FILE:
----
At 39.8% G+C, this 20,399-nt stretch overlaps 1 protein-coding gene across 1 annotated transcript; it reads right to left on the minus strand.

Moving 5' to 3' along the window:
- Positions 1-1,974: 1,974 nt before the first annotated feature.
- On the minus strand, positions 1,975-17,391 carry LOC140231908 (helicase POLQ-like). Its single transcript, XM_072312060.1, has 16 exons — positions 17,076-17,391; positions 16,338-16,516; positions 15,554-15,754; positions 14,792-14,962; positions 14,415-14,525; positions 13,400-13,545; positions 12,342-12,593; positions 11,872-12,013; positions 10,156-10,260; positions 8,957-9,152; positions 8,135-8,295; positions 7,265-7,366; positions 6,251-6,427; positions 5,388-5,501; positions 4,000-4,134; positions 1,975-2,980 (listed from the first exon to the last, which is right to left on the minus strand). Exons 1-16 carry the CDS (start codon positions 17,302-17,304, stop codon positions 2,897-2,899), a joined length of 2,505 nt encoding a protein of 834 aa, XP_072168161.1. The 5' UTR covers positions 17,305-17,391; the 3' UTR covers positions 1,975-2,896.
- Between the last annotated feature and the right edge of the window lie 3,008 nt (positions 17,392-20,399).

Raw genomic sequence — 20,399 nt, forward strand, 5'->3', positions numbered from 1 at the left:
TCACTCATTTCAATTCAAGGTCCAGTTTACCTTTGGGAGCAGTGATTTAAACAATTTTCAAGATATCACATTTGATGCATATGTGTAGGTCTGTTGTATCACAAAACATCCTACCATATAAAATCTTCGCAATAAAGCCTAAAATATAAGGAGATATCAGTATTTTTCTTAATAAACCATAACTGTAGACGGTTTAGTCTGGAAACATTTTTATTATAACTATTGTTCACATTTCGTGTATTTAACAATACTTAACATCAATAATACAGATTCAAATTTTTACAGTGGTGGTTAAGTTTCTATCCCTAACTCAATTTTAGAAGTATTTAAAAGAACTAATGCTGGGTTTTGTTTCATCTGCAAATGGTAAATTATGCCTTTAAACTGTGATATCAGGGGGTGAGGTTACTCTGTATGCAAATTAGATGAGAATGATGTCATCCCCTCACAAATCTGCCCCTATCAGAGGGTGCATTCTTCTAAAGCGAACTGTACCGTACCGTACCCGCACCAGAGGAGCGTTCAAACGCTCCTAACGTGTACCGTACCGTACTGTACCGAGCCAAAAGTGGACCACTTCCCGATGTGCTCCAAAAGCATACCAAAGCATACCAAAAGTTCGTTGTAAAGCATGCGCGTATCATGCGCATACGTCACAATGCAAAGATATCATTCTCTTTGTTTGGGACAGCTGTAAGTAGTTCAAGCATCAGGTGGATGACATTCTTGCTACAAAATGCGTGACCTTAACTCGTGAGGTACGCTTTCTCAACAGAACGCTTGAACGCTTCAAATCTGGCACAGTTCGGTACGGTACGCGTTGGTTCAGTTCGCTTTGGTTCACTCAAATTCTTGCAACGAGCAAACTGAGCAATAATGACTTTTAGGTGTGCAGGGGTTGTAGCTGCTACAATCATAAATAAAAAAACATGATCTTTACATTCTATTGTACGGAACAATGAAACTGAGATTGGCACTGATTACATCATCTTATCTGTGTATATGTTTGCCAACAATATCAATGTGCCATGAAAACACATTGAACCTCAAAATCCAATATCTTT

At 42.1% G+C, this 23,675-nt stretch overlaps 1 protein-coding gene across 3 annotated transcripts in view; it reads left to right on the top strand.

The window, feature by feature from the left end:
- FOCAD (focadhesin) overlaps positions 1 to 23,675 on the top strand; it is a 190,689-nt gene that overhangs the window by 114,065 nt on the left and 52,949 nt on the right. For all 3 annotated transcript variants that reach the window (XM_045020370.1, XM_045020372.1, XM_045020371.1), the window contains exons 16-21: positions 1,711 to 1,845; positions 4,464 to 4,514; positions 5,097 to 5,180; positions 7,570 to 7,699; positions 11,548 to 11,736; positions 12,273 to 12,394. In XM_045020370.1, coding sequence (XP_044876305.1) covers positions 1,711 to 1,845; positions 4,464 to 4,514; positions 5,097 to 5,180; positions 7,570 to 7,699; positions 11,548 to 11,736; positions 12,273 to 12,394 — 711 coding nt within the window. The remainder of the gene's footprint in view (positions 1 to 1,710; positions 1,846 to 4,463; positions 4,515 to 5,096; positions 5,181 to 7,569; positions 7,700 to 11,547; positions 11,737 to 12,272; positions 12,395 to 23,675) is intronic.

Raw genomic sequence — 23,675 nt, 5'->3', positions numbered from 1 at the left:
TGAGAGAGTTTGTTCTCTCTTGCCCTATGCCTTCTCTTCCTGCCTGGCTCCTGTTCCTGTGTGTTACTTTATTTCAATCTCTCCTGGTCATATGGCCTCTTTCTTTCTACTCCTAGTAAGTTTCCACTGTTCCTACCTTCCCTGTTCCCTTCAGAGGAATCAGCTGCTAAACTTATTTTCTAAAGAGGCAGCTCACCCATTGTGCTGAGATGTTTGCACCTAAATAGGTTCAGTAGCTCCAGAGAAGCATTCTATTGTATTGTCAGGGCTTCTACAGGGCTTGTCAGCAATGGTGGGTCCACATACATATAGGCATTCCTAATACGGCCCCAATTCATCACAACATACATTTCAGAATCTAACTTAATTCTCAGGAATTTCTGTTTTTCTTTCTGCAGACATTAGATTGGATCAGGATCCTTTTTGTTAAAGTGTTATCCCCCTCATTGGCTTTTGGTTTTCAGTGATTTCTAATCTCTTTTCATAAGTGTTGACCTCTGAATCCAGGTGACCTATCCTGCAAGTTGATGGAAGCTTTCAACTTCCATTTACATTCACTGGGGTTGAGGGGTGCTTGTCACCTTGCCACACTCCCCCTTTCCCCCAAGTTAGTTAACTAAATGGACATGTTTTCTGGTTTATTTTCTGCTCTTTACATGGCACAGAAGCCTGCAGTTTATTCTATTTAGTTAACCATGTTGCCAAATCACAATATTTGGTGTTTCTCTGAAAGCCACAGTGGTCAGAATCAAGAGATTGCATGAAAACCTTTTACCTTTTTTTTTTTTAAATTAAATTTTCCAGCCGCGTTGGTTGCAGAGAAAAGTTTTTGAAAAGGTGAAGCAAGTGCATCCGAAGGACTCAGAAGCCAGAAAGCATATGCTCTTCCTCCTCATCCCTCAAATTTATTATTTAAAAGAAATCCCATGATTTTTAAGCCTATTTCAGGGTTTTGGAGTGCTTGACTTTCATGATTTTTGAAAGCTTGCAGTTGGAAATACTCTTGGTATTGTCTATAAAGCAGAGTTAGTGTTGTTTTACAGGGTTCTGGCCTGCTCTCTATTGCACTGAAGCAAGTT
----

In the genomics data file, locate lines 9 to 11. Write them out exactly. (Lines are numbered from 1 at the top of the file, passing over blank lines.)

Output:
The window, feature by feature from the left end:
- FOCAD (focadhesin) overlaps positions 1 to 23,675 on the top strand; it is a 190,689-nt gene that overhangs the window by 114,065 nt on the left and 52,949 nt on the right. For all 3 annotated transcript variants that reach the window (XM_045020370.1, XM_045020372.1, XM_045020371.1), the window contains exons 16-21: positions 1,711 to 1,845; positions 4,464 to 4,514; positions 5,097 to 5,180; positions 7,570 to 7,699; positions 11,548 to 11,736; positions 12,273 to 12,394. In XM_045020370.1, coding sequence (XP_044876305.1) covers positions 1,711 to 1,845; positions 4,464 to 4,514; positions 5,097 to 5,180; positions 7,570 to 7,699; positions 11,548 to 11,736; positions 12,273 to 12,394 — 711 coding nt within the window. The remainder of the gene's footprint in view (positions 1 to 1,710; positions 1,846 to 4,463; positions 4,515 to 5,096; positions 5,181 to 7,569; positions 7,700 to 11,547; positions 11,737 to 12,272; positions 12,395 to 23,675) is intronic.

Raw genomic sequence — 23,675 nt, 5'->3', positions numbered from 1 at the left: